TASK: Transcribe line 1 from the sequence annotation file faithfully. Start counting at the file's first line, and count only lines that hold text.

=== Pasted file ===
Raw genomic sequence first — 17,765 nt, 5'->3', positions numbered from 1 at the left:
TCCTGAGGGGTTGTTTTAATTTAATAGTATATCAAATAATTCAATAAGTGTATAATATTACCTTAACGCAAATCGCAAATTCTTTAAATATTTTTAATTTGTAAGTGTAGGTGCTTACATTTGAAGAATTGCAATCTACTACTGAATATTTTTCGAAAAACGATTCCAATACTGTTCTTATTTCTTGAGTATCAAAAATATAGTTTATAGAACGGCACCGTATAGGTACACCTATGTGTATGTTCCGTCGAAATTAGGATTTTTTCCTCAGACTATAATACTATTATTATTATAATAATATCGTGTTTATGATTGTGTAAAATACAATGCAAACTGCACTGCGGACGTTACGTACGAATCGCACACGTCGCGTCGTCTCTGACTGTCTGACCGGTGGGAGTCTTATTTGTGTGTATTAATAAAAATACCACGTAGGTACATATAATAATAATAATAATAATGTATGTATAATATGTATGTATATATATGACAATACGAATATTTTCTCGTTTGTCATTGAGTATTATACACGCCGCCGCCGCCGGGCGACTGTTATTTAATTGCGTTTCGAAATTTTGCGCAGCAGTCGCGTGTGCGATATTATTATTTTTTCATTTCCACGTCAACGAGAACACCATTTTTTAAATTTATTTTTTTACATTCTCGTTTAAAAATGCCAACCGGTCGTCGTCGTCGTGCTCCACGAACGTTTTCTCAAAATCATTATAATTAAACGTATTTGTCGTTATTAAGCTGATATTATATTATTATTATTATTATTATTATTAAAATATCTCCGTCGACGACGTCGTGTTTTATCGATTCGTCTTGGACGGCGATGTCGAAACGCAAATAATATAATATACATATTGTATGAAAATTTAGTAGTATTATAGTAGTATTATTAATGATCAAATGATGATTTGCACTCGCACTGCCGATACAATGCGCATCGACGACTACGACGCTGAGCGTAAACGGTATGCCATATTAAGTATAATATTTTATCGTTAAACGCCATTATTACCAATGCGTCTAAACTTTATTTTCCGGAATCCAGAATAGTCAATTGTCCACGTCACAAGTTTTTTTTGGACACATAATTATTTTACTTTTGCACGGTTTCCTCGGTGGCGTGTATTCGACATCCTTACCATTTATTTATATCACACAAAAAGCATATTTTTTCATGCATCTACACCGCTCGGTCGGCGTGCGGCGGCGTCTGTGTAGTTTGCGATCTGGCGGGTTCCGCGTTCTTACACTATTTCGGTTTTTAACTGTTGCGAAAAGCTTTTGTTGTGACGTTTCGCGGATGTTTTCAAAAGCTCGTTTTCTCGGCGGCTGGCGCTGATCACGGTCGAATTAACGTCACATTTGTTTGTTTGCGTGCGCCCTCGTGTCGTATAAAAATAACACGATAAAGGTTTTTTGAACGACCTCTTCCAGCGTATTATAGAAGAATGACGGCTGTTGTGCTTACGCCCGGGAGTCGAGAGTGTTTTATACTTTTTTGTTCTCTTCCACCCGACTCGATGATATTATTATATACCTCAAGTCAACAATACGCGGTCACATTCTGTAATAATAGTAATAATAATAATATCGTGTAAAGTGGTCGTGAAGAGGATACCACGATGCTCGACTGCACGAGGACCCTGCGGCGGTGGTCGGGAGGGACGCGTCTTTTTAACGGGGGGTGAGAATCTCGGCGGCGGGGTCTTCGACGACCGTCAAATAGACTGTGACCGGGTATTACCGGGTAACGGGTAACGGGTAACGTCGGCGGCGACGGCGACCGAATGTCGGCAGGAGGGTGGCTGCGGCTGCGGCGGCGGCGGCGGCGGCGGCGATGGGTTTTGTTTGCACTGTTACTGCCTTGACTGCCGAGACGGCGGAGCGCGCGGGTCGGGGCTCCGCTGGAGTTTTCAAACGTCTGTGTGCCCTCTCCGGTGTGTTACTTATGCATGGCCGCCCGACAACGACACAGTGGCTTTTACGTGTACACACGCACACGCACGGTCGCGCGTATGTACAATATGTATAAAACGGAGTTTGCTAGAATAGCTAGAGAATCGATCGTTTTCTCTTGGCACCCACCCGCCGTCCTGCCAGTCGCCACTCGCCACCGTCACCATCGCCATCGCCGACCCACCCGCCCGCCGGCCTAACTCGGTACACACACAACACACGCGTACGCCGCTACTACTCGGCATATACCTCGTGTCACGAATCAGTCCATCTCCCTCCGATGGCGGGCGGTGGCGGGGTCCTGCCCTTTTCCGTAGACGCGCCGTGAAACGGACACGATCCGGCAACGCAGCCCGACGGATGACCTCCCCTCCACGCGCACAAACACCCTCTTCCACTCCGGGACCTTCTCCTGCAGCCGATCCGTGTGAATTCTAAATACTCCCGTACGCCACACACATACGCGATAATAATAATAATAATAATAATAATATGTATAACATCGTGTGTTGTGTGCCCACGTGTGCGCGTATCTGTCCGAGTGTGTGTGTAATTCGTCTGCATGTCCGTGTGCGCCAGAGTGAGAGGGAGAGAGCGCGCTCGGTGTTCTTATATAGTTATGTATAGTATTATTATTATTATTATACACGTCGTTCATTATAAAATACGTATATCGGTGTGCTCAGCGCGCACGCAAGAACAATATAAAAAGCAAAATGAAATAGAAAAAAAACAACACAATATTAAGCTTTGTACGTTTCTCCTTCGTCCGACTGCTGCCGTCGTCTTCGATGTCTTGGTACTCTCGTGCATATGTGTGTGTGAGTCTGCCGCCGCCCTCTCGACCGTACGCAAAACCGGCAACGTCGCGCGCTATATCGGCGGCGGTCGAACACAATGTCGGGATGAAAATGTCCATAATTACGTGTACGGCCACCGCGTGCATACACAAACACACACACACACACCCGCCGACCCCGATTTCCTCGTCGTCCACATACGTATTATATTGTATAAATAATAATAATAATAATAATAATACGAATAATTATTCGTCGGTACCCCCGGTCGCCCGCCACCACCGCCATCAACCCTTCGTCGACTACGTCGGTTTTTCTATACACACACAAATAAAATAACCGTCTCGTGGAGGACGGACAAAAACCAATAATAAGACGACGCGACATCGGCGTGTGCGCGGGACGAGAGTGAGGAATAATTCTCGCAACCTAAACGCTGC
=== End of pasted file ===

Raw genomic sequence first — 17,765 nt, 5'->3', positions numbered from 1 at the left: